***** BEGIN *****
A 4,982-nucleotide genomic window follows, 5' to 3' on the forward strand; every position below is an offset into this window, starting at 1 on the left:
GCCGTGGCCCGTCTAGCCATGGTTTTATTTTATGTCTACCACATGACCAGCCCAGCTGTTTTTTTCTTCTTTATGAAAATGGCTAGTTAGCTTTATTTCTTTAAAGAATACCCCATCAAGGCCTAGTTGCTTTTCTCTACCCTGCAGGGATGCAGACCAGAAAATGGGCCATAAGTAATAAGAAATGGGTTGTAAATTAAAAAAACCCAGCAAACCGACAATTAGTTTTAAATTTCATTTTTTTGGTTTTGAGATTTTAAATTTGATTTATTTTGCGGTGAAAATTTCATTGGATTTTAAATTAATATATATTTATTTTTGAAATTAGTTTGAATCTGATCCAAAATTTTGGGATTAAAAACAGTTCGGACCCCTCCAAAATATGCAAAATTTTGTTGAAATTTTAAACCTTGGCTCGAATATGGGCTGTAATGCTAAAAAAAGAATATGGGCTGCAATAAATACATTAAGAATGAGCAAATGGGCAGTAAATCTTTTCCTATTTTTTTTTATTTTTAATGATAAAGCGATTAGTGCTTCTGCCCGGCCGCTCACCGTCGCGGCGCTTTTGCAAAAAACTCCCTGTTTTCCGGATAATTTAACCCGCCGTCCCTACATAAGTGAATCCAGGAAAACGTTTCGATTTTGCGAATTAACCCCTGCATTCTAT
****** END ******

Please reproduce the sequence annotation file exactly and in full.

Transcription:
A 4,982-nucleotide genomic window follows, 5' to 3' on the forward strand; every position below is an offset into this window, starting at 1 on the left:
GCCGTGGCCCGTCTAGCCATGGTTTTATTTTATGTCTACCACATGACCAGCCCAGCTGTTTTTTTCTTCTTTATGAAAATGGCTAGTTAGCTTTATTTCTTTAAAGAATACCCCATCAAGGCCTAGTTGCTTTTCTCTACCCTGCAGGGATGCAGACCAGAAAATGGGCCATAAGTAATAAGAAATGGGTTGTAAATTAAAAAAACCCAGCAAACCGACAATTAGTTTTAAATTTCATTTTTTTGGTTTTGAGATTTTAAATTTGATTTATTTTGCGGTGAAAATTTCATTGGATTTTAAATTAATATATATTTATTTTTGAAATTAGTTTGAATCTGATCCAAAATTTTGGGATTAAAAACAGTTCGGACCCCTCCAAAATATGCAAAATTTTGTTGAAATTTTAAACCTTGGCTCGAATATGGGCTGTAATGCTAAAAAAAGAATATGGGCTGCAATAAATACATTAAGAATGAGCAAATGGGCAGTAAATCTTTTCCTATTTTTTTTTATTTTTAATGATAAAGCGATTAGTGCTTCTGCCCGGCCGCTCACCGTCGCGGCGCTTTTGCAAAAAACTCCCTGTTTTCCGGATAATTTAACCCGCCGTCCCTACATAAGTGAATCCAGGAAAACGTTTCGATTTTGCGAATTAACCCCTGCATTCTAT